• Very nice answer. Of course the spectrum I measured is discrete. If I am not mistaken, the integral should therefore be transformed to this sum: $$\Gamma(x) = \tilde{\Gamma}\left(\frac{x}{c}\right) = 2\,\mathrm{Re}\left(\sum_{f_{min}}^{f_{max}} \exp\left(2\pi\,i\,f\,\frac{x}{c}\right) \frac{c}{f^2} \mathscr{F}\left(\frac{c}{f}\right) \,\Delta f\right)$$ with $\Delta f$ being the difference in wavelength between sample points, converted to the frequency domain. Please correct me if I'm wrong. – Oebele Apr 1 '14 at 9:47
• @AleStrooisma This is right. Be aware that the FFT in many implementations runs from 0 to the $f_N$, the Nyquist frequency, then jumps to $-f_N$ and runs back to 0. Mathematica is like this, for example, and you need to rotate your datasets accordingly. Also, the fact that your spectrum is measured with a grating confirms that the spectrum is a power per unit wavelength: the diffraction angle is proportional to spatial frequency. – WetSavannaAnimal Apr 1 '14 at 12:05
• I finally found the time to implement this, and to do the necessary reading up on the Wiener-Khinchin theorem. What I still wonder about is why exactly you take 2 times the real component of the result of the Fourier transform. This question is raised especially because I can easily take the 1/e point of the absolute values, but not from the real part. – Oebele Apr 7 '14 at 11:46
• The factor of 2 comes from the convention used to define the "analytic signal", a.k.a. the complex representation of the real data provided by your equipment. Some authors use a representation without the factor of two; in my experience the factor of two is more common. You have to be a little careful to make sure that you always use a set of formulae that are all consistent with one convention. – garyp Apr 10 '14 at 14:54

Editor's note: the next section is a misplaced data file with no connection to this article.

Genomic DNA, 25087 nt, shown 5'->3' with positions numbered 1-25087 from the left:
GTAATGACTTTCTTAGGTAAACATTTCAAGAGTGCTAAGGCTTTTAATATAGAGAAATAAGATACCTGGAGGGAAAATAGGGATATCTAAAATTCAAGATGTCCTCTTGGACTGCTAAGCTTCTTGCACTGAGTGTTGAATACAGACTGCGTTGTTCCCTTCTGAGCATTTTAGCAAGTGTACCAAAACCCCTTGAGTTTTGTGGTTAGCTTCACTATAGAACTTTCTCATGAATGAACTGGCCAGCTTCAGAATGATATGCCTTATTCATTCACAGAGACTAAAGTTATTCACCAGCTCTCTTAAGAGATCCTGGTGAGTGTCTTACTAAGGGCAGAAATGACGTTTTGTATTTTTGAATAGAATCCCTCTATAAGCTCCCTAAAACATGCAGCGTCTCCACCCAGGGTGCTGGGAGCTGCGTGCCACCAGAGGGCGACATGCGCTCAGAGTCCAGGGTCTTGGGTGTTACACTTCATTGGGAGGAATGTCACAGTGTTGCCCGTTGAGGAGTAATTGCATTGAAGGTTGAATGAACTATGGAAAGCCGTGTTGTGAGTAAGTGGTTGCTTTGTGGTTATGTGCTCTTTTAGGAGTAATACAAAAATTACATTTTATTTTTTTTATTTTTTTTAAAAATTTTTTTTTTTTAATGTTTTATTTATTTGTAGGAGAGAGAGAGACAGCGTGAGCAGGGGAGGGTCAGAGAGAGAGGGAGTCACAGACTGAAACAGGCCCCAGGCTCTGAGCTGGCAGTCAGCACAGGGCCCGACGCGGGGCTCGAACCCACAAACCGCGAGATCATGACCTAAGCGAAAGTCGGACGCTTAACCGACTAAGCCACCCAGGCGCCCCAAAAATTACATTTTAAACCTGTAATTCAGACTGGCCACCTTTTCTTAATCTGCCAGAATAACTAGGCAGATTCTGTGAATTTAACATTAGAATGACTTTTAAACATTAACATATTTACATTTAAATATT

A detector generally provides values that are proportional to the power spectral density (PSD) of the radiation hitting it. Energy per time interval (collection time), per spectral interval (pass band, slit width, pixel width, ...).

The Fourier transform of the PSD is the time-domain autocorrelation function of the radiation. The autocorrelation function gives you a direct window on the correlation time. The FT will be peaked at zero (perfect correlation when the signal is on top of itself) and decline from there as the correlation reduces (imperfect correlation when the signal is offset from itself). Once you have the autocorrelation function you will have to make some judgement about how to get the correlation time from it. The time at which the correlation falls to 1/2 its peak might be a good choice. Multiply that by $c$ and you have your correlation length.

Note that you will get slightly different answers if you choose some other criterion for the correlation time, for example if you choose $1/e$ of peak value. Also, the spectral sensitivity of your detector will change things a bit. Moral: at the end of the day you might do no better than $c/\Delta f$. It depends on what you want to do with the information once you have it.

Update I see that @Wet... has posted a more detailed response. He or she correctly adds the necessity of converting your wavelength data to frequency data.

• Finally I have enough rep to give you the upvote you deserve. This answer adds some theory to the equations of @Wet, making it easier to understand what is happening. – Oebele Apr 10 '14 at 14:12